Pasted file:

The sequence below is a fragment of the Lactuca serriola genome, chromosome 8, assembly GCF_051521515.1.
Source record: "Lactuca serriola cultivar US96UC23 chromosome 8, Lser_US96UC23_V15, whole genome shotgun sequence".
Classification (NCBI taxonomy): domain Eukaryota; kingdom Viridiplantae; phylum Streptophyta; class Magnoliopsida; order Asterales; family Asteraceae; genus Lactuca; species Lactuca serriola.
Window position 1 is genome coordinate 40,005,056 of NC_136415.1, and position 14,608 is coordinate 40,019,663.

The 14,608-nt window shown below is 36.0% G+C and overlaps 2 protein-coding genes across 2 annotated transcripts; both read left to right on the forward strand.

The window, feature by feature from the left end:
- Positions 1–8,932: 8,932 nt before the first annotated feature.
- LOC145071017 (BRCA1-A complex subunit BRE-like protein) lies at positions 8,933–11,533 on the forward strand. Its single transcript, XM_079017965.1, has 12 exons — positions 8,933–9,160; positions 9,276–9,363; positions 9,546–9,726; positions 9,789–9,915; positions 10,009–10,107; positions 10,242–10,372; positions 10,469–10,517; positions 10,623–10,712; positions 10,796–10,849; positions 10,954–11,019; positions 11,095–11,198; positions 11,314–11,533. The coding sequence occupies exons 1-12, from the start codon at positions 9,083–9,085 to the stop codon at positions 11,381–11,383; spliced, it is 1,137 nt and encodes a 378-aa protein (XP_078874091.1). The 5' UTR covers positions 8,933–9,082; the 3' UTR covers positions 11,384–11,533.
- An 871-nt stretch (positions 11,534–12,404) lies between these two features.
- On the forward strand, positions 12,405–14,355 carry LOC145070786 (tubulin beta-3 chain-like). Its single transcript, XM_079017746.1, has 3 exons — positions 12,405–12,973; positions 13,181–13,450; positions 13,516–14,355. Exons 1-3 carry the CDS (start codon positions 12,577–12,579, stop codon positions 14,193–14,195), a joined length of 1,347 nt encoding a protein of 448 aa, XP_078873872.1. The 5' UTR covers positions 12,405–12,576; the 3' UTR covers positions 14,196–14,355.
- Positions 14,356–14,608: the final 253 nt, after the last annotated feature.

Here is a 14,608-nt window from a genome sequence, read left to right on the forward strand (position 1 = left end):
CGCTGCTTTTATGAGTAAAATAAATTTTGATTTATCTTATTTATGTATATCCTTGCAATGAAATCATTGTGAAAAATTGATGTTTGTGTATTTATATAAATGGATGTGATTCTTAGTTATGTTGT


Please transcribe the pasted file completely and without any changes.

The sequence below is a fragment of the Lactuca serriola genome, chromosome 8, assembly GCF_051521515.1.
Source record: "Lactuca serriola cultivar US96UC23 chromosome 8, Lser_US96UC23_V15, whole genome shotgun sequence".
Classification (NCBI taxonomy): domain Eukaryota; kingdom Viridiplantae; phylum Streptophyta; class Magnoliopsida; order Asterales; family Asteraceae; genus Lactuca; species Lactuca serriola.
Window position 1 is genome coordinate 40,005,056 of NC_136415.1, and position 14,608 is coordinate 40,019,663.

The 14,608-nt window shown below is 36.0% G+C and overlaps 2 protein-coding genes across 2 annotated transcripts; both read left to right on the forward strand.

The window, feature by feature from the left end:
- Positions 1–8,932: 8,932 nt before the first annotated feature.
- LOC145071017 (BRCA1-A complex subunit BRE-like protein) lies at positions 8,933–11,533 on the forward strand. Its single transcript, XM_079017965.1, has 12 exons — positions 8,933–9,160; positions 9,276–9,363; positions 9,546–9,726; positions 9,789–9,915; positions 10,009–10,107; positions 10,242–10,372; positions 10,469–10,517; positions 10,623–10,712; positions 10,796–10,849; positions 10,954–11,019; positions 11,095–11,198; positions 11,314–11,533. The coding sequence occupies exons 1-12, from the start codon at positions 9,083–9,085 to the stop codon at positions 11,381–11,383; spliced, it is 1,137 nt and encodes a 378-aa protein (XP_078874091.1). The 5' UTR covers positions 8,933–9,082; the 3' UTR covers positions 11,384–11,533.
- An 871-nt stretch (positions 11,534–12,404) lies between these two features.
- On the forward strand, positions 12,405–14,355 carry LOC145070786 (tubulin beta-3 chain-like). Its single transcript, XM_079017746.1, has 3 exons — positions 12,405–12,973; positions 13,181–13,450; positions 13,516–14,355. Exons 1-3 carry the CDS (start codon positions 12,577–12,579, stop codon positions 14,193–14,195), a joined length of 1,347 nt encoding a protein of 448 aa, XP_078873872.1. The 5' UTR covers positions 12,405–12,576; the 3' UTR covers positions 14,196–14,355.
- Positions 14,356–14,608: the final 253 nt, after the last annotated feature.

Here is a 14,608-nt window from a genome sequence, read left to right on the forward strand (position 1 = left end):
CGCTGCTTTTATGAGTAAAATAAATTTTGATTTATCTTATTTATGTATATCCTTGCAATGAAATCATTGTGAAAAATTGATGTTTGTGTATTTATATAAATGGATGTGATTCTTAGTTATGTTGT